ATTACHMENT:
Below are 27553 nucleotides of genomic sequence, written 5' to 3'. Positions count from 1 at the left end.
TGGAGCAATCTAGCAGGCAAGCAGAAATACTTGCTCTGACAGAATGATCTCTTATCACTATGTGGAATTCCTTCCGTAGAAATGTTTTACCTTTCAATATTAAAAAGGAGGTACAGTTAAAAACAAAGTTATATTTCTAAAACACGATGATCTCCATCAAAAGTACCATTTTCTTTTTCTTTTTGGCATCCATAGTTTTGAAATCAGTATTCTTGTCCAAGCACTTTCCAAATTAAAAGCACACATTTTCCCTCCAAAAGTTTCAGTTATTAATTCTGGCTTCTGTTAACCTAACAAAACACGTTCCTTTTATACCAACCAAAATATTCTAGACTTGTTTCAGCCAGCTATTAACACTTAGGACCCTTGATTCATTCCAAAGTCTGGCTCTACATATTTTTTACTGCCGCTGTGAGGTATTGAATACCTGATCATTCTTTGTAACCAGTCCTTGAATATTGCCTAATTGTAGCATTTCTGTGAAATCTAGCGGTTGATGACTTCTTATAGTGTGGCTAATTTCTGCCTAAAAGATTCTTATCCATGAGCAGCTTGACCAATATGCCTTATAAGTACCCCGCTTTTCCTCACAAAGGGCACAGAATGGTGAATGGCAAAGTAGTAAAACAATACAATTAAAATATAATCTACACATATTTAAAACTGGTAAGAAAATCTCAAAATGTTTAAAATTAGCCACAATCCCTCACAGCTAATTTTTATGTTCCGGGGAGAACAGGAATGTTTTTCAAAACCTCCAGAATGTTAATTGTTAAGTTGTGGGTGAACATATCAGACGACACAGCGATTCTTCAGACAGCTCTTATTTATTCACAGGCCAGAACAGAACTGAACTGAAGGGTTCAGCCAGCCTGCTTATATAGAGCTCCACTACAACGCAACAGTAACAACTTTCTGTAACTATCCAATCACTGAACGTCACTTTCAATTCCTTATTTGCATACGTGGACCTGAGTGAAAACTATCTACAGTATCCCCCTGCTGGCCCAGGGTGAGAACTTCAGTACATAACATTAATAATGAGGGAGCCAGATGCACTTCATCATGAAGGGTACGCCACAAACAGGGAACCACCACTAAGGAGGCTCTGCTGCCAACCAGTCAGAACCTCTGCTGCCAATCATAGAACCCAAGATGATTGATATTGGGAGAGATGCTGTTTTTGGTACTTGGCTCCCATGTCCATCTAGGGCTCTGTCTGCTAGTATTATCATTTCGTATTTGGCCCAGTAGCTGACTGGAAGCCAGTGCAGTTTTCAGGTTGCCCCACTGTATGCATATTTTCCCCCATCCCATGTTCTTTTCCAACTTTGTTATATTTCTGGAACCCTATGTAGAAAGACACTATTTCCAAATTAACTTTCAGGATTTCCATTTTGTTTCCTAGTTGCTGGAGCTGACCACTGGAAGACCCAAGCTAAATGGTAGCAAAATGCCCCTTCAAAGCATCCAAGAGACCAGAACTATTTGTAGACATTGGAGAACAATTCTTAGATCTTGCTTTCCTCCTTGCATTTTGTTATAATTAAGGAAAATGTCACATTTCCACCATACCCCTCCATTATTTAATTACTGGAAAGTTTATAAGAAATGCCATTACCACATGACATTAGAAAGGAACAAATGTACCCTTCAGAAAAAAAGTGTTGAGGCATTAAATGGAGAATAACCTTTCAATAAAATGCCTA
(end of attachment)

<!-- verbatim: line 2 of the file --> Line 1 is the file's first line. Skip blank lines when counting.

TGGAGCAATCTAGCAGGCAAGCAGAAATACTTGCTCTGACAGAATGATCTCTTATCACTATGTGGAATTCCTTCCGTAGAAATGTTTTACCTTTCAATATTAAAAAGGAGGTACAGTTAAAAACAAAGTTATATTTCTAAAACACGATGATCTCCATCAAAAGTACCATTTTCTTTTTCTTTTTGGCATCCATAGTTTTGAAATCAGTATTCTTGTCCAAGCACTTTCCAAATTAAAAGCACACATTTTCCCTCCAAAAGTTTCAGTTATTAATTCTGGCTTCTGTTAACCTAACAAAACACGTTCCTTTTATACCAACCAAAATATTCTAGACTTGTTTCAGCCAGCTATTAACACTTAGGACCCTTGATTCATTCCAAAGTCTGGCTCTACATATTTTTTACTGCCGCTGTGAGGTATTGAATACCTGATCATTCTTTGTAACCAGTCCTTGAATATTGCCTAATTGTAGCATTTCTGTGAAATCTAGCGGTTGATGACTTCTTATAGTGTGGCTAATTTCTGCCTAAAAGATTCTTATCCATGAGCAGCTTGACCAATATGCCTTATAAGTACCCCGCTTTTCCTCACAAAGGGCACAGAATGGTGAATGGCAAAGTAGTAAAACAATACAATTAAAATATAATCTACACATATTTAAAACTGGTAAGAAAATCTCAAAATGTTTAAAATTAGCCACAATCCCTCACAGCTAATTTTTATGTTCCGGGGAGAACAGGAATGTTTTTCAAAACCTCCAGAATGTTAATTGTTAAGTTGTGGGTGAACATATCAGACGACACAGCGATTCTTCAGACAGCTCTTATTTATTCACAGGCCAGAACAGAACTGAACTGAAGGGTTCAGCCAGCCTGCTTATATAGAGCTCCACTACAACGCAACAGTAACAACTTTCTGTAACTATCCAATCACTGAACGTCACTTTCAATTCCTTATTTGCATACGTGGACCTGAGTGAAAACTATCTACAGTATCCCCCTGCTGGCCCAGGGTGAGAACTTCAGTACATAACATTAATAATGAGGGAGCCAGATGCACTTCATCATGAAGGGTACGCCACAAACAGGGAACCACCACTAAGGAGGCTCTGCTGCCAACCAGTCAGAACCTCTGCTGCCAATCATAGAACCCAAGATGATTGATATTGGGAGAGATGCTGTTTTTGGTACTTGGCTCCCATGTCCATCTAGGGCTCTGTCTGCTAGTATTATCATTTCGTATTTGGCCCAGTAGCTGACTGGAAGCCAGTGCAGTTTTCAGGTTGCCCCACTGTATGCATATTTTCCCCCATCCCATGTTCTTTTCCAACTTTGTTATATTTCTGGAACCCTATGTAGAAAGACACTATTTCCAAATTAACTTTCAGGATTTCCATTTTGTTTCCTAGTTGCTGGAGCTGACCACTGGAAGACCCAAGCTAAATGGTAGCAAAATGCCCCTTCAAAGCATCCAAGAGACCAGAACTATTTGTAGACATTGGAGAACAATTCTTAGATCTTGCTTTCCTCCTTGCATTTTGTTATAATTAAGGAAAATGTCACATTTCCACCATACCCCTCCATTATTTAATTACTGGAAAGTTTATAAGAAATGCCATTACCACATGACATTAGAAAGGAACAAATGTACCCTTCAGAAAAAAAGTGTTGAGGCATTAAATGGAGAATAACCTTTCAATAAAATGCCTA